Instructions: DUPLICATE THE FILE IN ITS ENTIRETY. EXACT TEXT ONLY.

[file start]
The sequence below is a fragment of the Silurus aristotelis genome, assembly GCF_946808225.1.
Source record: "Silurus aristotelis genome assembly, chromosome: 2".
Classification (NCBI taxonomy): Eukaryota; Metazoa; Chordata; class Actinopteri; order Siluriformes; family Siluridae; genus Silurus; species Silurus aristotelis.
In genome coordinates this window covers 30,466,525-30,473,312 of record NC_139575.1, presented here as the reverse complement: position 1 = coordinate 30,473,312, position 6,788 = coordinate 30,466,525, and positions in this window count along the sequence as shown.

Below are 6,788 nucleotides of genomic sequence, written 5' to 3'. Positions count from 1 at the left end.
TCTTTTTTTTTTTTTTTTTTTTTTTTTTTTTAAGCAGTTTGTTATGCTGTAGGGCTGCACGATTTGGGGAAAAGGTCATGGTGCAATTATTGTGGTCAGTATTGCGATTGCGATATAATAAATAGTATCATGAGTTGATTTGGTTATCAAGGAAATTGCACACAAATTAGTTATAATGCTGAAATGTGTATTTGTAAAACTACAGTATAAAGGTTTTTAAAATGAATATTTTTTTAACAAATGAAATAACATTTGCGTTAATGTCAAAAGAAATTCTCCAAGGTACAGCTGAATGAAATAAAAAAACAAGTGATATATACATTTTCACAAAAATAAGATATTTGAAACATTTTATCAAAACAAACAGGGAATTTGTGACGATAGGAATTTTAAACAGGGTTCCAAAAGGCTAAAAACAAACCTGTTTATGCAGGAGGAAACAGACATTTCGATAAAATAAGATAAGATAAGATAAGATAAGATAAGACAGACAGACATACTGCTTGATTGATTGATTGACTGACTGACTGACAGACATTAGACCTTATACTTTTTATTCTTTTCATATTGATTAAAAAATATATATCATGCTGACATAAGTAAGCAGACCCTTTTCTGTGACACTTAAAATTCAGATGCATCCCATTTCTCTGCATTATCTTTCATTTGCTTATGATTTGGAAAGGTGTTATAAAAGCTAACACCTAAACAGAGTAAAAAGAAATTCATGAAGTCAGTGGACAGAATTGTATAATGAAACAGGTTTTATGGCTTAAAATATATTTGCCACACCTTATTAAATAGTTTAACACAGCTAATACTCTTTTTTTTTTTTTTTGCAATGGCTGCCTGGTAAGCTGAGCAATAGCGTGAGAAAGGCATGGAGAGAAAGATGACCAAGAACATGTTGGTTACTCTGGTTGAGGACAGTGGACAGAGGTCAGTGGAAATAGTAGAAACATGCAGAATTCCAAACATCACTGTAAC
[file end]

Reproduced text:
The sequence below is a fragment of the Silurus aristotelis genome, assembly GCF_946808225.1.
Source record: "Silurus aristotelis genome assembly, chromosome: 2".
Classification (NCBI taxonomy): Eukaryota; Metazoa; Chordata; class Actinopteri; order Siluriformes; family Siluridae; genus Silurus; species Silurus aristotelis.
In genome coordinates this window covers 30,466,525-30,473,312 of record NC_139575.1, presented here as the reverse complement: position 1 = coordinate 30,473,312, position 6,788 = coordinate 30,466,525, and positions in this window count along the sequence as shown.

Below are 6,788 nucleotides of genomic sequence, written 5' to 3'. Positions count from 1 at the left end.
TCTTTTTTTTTTTTTTTTTTTTTTTTTTTTTAAGCAGTTTGTTATGCTGTAGGGCTGCACGATTTGGGGAAAAGGTCATGGTGCAATTATTGTGGTCAGTATTGCGATTGCGATATAATAAATAGTATCATGAGTTGATTTGGTTATCAAGGAAATTGCACACAAATTAGTTATAATGCTGAAATGTGTATTTGTAAAACTACAGTATAAAGGTTTTTAAAATGAATATTTTTTTAACAAATGAAATAACATTTGCGTTAATGTCAAAAGAAATTCTCCAAGGTACAGCTGAATGAAATAAAAAAACAAGTGATATATACATTTTCACAAAAATAAGATATTTGAAACATTTTATCAAAACAAACAGGGAATTTGTGACGATAGGAATTTTAAACAGGGTTCCAAAAGGCTAAAAACAAACCTGTTTATGCAGGAGGAAACAGACATTTCGATAAAATAAGATAAGATAAGATAAGATAAGATAAGACAGACAGACATACTGCTTGATTGATTGATTGACTGACTGACTGACAGACATTAGACCTTATACTTTTTATTCTTTTCATATTGATTAAAAAATATATATCATGCTGACATAAGTAAGCAGACCCTTTTCTGTGACACTTAAAATTCAGATGCATCCCATTTCTCTGCATTATCTTTCATTTGCTTATGATTTGGAAAGGTGTTATAAAAGCTAACACCTAAACAGAGTAAAAAGAAATTCATGAAGTCAGTGGACAGAATTGTATAATGAAACAGGTTTTATGGCTTAAAATATATTTGCCACACCTTATTAAATAGTTTAACACAGCTAATACTCTTTTTTTTTTTTTTTGCAATGGCTGCCTGGTAAGCTGAGCAATAGCGTGAGAAAGGCATGGAGAGAAAGATGACCAAGAACATGTTGGTTACTCTGGTTGAGGACAGTGGACAGAGGTCAGTGGAAATAGTAGAAACATGCAGAATTCCAAACATCACTGTAAC